Home Maintenance Series – Counter Top Care

Here are 5 quick tips from an expert at maintaining stone counter top products. This can be useful information, especially if you are thinking about changing out counter tops as part of a kitchen or bath renovation.

Florence Perchuk – who’s been designing kitchens for 38 years – shares the secrets to caring for stone counter tops.

1. Spills Should Be Wiped Up Immediately

With her years of experience, Perchuk has seen stains from wine, cranberry juice, all citrus juices, salad dressings, vinegars, and coffee. Her advice? “The key is to wipe a spill up as soon as you see it: I can’t emphasize that enough. If you don’t let the spills sit there, they won’t penetrate,” she says. “Also, oils are less of a problem, once the stone has been sealed, and kids with sticky fingers are no problem at all.”

2. A Proper Seal Is When Water Beads Form

A supplier should seal the stone a few times as soon as it’s installed. “You’ll know it’s sealed properly when water beads and forms droplets on the surface,” she says. “Then have it sealed again a year later — that should do the trick.” And while you can seal it yourself, Perchuk says a professional will know the best sealer for your particular stone.

3 Durability Varies Between Stones

There’s a big difference between stone types. “Granite is good and strong. Marble is more porous than granite, but tougher than you’d think. French limestone has intense color, veining, and is more durable than the lighter limestones from Greece or the Baltic regions,” says Perchuk. She also points out that slate and soapstone aren’t the most practical choice. “They require more maintenance and constant mineral oil treatments.”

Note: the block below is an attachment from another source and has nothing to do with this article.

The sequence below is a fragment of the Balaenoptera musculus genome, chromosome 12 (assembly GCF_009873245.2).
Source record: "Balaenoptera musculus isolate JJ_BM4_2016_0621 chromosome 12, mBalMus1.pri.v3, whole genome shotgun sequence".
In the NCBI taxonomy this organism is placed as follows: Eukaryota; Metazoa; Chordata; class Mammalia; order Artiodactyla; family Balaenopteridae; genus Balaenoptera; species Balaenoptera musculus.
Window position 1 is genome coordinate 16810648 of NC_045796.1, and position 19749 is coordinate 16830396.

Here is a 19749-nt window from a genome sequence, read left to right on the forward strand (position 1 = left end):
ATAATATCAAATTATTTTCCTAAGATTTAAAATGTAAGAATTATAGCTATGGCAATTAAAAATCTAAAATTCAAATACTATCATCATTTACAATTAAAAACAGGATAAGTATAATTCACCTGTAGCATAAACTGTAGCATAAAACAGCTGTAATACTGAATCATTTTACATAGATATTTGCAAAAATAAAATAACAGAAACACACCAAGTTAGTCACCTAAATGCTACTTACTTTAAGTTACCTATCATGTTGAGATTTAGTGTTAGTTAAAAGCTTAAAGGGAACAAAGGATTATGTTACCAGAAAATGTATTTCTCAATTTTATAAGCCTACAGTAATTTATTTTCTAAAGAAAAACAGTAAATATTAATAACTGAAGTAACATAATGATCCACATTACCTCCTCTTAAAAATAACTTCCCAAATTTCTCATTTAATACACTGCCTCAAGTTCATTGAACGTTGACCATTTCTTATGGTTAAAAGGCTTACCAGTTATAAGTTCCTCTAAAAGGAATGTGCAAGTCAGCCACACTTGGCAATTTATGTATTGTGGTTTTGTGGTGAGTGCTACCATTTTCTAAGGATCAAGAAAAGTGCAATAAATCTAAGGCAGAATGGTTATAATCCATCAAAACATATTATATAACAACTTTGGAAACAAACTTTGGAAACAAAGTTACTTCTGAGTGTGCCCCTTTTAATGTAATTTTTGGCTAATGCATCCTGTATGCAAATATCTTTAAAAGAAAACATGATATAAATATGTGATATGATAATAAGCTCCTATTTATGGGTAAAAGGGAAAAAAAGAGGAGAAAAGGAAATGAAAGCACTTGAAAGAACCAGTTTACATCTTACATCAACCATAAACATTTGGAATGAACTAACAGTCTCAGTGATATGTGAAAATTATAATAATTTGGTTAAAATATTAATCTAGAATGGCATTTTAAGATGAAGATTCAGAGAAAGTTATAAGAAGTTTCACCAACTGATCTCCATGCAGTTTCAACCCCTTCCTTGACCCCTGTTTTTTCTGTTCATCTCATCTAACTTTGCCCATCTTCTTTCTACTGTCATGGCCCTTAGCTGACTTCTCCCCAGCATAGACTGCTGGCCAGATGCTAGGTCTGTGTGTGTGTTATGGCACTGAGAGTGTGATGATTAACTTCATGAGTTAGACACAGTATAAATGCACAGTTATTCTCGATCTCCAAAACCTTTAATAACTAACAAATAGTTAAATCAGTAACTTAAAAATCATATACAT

4. Always Get a Second Opinion

“Don’t take advice from a retailer who has a vested interest in selling one particular product,” Perchuk says. “The same goes for everyday cleaners — StoneTech is a good one, but there are slews on the market.”

5. Don’t Assume Black is the Easiest to Keep Clean

While a white kitchen may seem like the hardest color to keep clean, Perchuk says that it’s actually black that’s more work. “It’s the hardest to maintain in any stone or finish, polished or honed,” she says. “You can seal and seal and seal, but you’ll still see every finger-mark. There’s nothing you can do.”

About gvenice

I have over 25 years of electrical engineering and business management experience. I previously owned and managed a multi million dollar engineering firm. My work took me all over the globe, managing the construction of manufacturing plants where I built a reputation of providing superior service, getting projects done on time and within or under budget. My dedication to the fine details and logical approach to accomplishing tasks provide a huge benefit to my Real Estate clients. After selling my business and retiring to this area, I found a new passion in the Real Estate business and I bring to this business the same level of professional skill and conduct that has made mr successful in the past. My global exposure and extensive travel are also an asset when dealing with a customer base that is located worldwide. An avid boater, I have a thourough understanding of the waterways of East Tennessee and the intricacies involved in dealing with the TVA and the Army Corps of Engineers.
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